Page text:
While enjoying a weeklong vacation in Canada, Don and Annemie Baker had no idea they would be homeless when they returned home.

With no cell phone service in Canada, the Bakers could not be informed about the Sept. 14 fire that destroyed their Tucson home. The seven voicemails left by Golder Ranch Fire District didn’t display on their cell phone until the couple landed at Sky Harbor Airport, in Phoenix, on Sept. 21.

“We talked to them on the way back,” Annemie said. “They said there was a fire, and we thought of maybe the stove or something small in the kitchen. You just don’t think the whole house is actually gone.”

The outside of their house didn’t look so bad, thought the couple upon arriving home. The structure was there, and from a distance there were no obvious signs that a fire had occurred at their home, which is located off Oracle Road, north of Oro Valley.

However, on closer examination, the couple found that windows had been blown out by the release of pressure built up by smoke, and the inside of the house had been gutted by flames, smoke and water damage.

The only rooms left were the sunroom and the master bedroom.

Currently, the couple is renting a home in SaddleBrooke, but find themselves at their home everyday trying to sort through the damage.

While the couple didn’t care about replaceable material items, such as furniture and clothes, Don hung his head sadly as he talked about his artwork that was destroyed.

With an estimated 25 pieces lost in the flames, Don said it represented between 12 and 15 years of his life.

“You can’t just replace them,” he said. “Every time you do some kind of art, it’s different every time.”

Sad for her husband, Annemie said, “It’s like a baby for him. In this fire he lost all those years, all that art.”

Don specializes in an art form where he uses rustic steel on canvas. Taking old license plates, a chain, keys, typewriter parts, or a worn tricycle, he sands down the metal and then places it strategically on a canvas. He then applies water to the canvas.

The metal sits for weeks and months, depending on how dark he would like the rust to look on the white canvas. The cycle continues as he places new pieces inside the art, or rearranges others to get the design he wants.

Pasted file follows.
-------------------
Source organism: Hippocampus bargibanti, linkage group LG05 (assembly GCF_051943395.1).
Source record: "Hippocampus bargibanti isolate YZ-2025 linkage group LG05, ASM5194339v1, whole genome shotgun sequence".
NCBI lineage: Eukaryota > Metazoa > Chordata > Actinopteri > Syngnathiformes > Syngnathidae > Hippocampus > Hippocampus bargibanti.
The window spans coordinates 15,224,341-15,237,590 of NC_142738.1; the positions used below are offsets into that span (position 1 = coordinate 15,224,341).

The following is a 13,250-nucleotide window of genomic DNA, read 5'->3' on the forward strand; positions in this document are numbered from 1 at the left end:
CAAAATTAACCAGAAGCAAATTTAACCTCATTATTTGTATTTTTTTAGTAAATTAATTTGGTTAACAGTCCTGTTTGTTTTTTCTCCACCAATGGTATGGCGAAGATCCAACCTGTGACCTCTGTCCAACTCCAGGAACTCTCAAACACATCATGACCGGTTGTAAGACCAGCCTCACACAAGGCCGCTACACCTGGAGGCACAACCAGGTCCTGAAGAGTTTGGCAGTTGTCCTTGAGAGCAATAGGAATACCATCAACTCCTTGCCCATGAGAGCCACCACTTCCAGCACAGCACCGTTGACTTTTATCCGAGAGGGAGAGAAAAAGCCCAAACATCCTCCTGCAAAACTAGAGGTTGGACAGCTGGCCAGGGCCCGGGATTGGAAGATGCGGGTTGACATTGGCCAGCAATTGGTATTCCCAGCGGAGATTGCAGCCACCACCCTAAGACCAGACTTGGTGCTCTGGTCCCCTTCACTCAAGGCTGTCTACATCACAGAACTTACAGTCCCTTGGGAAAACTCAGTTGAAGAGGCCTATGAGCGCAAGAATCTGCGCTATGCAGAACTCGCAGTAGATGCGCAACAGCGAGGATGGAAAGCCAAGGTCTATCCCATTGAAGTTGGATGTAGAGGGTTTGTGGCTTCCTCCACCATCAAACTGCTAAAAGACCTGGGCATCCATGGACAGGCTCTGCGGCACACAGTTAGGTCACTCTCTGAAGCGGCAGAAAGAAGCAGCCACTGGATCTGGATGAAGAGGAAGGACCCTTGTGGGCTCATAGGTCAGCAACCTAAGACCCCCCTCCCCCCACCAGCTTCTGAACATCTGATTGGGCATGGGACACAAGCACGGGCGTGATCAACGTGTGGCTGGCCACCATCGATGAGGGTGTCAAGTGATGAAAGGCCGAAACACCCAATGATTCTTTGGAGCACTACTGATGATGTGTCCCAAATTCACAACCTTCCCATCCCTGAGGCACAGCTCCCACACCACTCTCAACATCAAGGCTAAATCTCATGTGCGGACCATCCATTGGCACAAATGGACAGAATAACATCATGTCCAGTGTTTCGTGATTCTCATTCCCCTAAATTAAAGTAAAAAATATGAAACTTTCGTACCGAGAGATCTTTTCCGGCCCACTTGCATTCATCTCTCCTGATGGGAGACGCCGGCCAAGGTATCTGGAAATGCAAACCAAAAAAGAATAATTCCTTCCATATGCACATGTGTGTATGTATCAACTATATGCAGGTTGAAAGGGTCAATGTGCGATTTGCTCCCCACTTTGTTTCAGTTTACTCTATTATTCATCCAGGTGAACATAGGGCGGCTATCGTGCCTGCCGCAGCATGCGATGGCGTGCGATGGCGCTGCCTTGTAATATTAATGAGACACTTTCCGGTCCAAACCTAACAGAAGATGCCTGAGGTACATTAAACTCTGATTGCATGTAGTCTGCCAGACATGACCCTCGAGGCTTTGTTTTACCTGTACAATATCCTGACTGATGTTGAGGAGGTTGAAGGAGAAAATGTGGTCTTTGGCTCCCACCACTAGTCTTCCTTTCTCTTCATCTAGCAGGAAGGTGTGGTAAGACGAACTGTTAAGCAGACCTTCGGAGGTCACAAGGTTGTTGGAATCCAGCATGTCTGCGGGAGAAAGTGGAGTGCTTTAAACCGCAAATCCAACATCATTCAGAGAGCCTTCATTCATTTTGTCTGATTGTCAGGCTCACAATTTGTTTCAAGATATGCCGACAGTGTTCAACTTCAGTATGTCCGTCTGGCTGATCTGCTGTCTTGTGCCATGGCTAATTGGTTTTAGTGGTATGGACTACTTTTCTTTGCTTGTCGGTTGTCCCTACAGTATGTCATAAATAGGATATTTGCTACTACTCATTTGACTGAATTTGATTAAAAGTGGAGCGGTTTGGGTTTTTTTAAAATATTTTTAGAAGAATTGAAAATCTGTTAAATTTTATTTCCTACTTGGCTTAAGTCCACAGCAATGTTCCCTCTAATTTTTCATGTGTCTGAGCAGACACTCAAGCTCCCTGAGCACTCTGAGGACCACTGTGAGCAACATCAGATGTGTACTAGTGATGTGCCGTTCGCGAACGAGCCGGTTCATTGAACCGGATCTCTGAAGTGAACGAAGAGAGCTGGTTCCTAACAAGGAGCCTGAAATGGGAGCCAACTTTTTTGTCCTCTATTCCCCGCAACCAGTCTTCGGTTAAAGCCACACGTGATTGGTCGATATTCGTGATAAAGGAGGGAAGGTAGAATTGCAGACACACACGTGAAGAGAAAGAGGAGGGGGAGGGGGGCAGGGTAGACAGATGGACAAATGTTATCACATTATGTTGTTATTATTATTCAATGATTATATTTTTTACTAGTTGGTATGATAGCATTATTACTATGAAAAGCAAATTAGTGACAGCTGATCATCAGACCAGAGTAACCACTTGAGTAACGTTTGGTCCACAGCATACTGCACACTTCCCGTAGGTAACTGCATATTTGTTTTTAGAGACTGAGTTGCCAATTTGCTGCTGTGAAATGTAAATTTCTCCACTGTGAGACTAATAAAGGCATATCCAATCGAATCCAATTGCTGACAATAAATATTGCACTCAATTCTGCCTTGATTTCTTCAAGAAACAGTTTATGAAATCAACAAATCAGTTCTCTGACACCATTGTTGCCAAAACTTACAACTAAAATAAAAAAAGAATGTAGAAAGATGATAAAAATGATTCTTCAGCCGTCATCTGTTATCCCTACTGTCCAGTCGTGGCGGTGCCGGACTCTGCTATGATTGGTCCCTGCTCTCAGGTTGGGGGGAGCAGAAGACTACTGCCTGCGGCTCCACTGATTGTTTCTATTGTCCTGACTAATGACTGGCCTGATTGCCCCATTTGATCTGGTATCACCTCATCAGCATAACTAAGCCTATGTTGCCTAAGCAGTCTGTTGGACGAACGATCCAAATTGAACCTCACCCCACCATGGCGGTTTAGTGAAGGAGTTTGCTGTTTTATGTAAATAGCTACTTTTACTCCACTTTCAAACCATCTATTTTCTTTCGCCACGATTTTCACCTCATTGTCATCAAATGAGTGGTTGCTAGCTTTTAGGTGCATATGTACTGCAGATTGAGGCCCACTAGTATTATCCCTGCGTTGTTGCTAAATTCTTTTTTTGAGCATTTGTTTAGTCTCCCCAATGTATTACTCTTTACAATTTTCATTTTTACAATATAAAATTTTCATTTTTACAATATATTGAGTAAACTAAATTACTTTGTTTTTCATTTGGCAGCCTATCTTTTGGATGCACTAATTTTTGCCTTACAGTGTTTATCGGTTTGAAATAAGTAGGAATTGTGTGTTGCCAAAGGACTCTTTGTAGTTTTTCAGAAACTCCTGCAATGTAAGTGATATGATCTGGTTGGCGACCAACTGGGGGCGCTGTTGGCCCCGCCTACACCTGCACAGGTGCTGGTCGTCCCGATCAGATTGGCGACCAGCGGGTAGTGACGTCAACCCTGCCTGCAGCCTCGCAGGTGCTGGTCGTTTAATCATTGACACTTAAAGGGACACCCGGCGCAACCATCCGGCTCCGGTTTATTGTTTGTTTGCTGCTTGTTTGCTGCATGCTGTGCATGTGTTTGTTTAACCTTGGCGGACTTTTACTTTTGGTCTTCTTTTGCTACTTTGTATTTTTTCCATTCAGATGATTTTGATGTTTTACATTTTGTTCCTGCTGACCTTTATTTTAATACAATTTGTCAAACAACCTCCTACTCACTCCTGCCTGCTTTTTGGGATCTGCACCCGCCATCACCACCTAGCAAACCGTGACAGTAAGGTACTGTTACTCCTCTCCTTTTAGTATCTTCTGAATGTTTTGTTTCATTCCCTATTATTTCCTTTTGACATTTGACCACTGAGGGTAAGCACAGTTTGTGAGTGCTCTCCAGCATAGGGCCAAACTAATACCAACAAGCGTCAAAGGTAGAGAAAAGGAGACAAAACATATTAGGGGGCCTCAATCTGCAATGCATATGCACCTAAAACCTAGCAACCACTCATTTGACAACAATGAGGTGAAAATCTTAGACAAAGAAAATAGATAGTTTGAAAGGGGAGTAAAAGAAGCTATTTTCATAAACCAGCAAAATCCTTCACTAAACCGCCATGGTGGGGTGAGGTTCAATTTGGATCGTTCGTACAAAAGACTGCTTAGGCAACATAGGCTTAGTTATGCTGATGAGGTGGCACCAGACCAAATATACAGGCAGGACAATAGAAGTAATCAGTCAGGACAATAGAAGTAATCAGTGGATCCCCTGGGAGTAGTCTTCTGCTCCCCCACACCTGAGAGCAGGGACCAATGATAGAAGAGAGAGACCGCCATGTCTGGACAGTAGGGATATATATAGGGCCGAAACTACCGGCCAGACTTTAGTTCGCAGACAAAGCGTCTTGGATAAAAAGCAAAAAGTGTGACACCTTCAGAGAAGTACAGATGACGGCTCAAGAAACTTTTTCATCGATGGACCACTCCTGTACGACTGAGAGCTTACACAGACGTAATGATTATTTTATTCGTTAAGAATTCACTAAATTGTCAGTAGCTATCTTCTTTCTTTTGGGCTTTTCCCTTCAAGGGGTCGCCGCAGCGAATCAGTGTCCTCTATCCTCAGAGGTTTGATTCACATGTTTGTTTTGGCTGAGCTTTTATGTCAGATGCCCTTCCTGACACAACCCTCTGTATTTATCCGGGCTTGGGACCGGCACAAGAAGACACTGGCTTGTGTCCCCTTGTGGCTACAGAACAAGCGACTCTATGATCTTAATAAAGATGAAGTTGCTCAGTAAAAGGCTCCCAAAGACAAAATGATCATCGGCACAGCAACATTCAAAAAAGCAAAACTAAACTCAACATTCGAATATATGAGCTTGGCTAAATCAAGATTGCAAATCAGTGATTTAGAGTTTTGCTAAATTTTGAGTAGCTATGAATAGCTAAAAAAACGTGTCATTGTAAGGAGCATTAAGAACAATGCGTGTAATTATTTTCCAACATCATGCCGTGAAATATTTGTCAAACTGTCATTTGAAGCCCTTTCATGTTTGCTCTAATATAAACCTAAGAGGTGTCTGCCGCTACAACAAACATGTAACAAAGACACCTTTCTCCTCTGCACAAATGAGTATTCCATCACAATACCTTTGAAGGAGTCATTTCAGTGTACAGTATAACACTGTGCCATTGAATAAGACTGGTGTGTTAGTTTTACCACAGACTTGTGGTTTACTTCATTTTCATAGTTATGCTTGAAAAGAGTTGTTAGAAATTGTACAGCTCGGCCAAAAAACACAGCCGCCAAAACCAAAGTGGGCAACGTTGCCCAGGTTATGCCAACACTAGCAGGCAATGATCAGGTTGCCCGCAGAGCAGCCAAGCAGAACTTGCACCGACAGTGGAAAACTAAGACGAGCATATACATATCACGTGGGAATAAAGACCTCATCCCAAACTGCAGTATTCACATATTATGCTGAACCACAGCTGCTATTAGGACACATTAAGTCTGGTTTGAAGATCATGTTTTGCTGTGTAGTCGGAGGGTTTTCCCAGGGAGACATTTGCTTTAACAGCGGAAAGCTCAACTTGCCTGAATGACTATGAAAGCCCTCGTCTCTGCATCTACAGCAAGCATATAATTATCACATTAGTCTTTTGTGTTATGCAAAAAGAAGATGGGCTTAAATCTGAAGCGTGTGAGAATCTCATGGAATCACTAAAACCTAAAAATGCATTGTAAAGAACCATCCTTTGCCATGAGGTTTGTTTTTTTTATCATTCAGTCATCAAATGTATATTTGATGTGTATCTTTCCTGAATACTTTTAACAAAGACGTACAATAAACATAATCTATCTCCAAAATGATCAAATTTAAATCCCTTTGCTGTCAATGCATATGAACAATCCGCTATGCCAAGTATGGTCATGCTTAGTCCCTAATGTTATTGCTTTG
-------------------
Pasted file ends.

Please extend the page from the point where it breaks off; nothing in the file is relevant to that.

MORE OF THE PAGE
Not all of his work is gone. The pieces sitting inside the garage, otherwise known as Don’s studio, survived the fire.

As sad as Don is over the art he lost, Annemie said she doesn’t believe her husband would have been as optimistic as he is, had he lost his beloved studio.

Now, while crews work to gut the main house, examine pieces of furniture and investigate a cause, Annemie said her husband is sitting inside his studio from sun up to sundown, working on new concepts, and mourning the work lost.

The couple also lost priceless family heirlooms, such as authentic kachina dolls and pots made by various Indian tribes.

Annemie, a former math teacher in New York, said she lost all of her teaching materials, which meant a lot to her.

While dealing with the emotional aspect of losing a home they had been living in for nine years, the couple is also experiencing how tough it is to move forward after a disaster.

The fire was deemed an accident, after investigators found the ignition point to be in the wall between the guest bedroom and bathroom. While the exact cause remains “undetermined,” according to the fire report, investigators said they cannot rule neither propane or electrical as the main cause.

What is known is that the fire started inside the walls. Fire officials said by the time a neighbor saw the smoke and phoned in the call, it was too late to save the home.

Over the last month, Annemie said they have searched through what’s left, and been asked whether they want to keep or throw out anything that didn’t burn.

Agents representing the insurance company inventoried everything, Annemie said, and they weren’t allowed to throw away even a bucket of half-used nail polish bottles without it being documented.

Some of these decisions were made in the first days after the Bakers returned, which both of them say was a mistake.

“You are asked to make so many decisions in the first day,” Annemie said. “But, you aren’t thinking. You are just trying to get these difficult moments over with.”

Since the master bedroom wasn’t destroyed, Annemie said the couple was given a choice to have their clothes fumigated to remove any smoke. The total cost ended up being $7,000.

Had they been able to think about it, Annemie said they would have just purchased a new wardrobe at a lesser cost.

Don described moments over the last month, “where I have been completely overwhelmed.”

“You find out you need a permit to even do a cleanup. You need a permit to consider restoration, you need a permit for construction,” he said.

It took a month, but the cleanup crews are on hand, and progress is being made. But, the Bakers said they are not optimistic on a timeline after first being told it would take three months, then six months, and now estimates are well over a year.

No matter what, the couple remain committed to restoring their home to its original design.

See more of Don Baker’s art at http://bakerrust.com/

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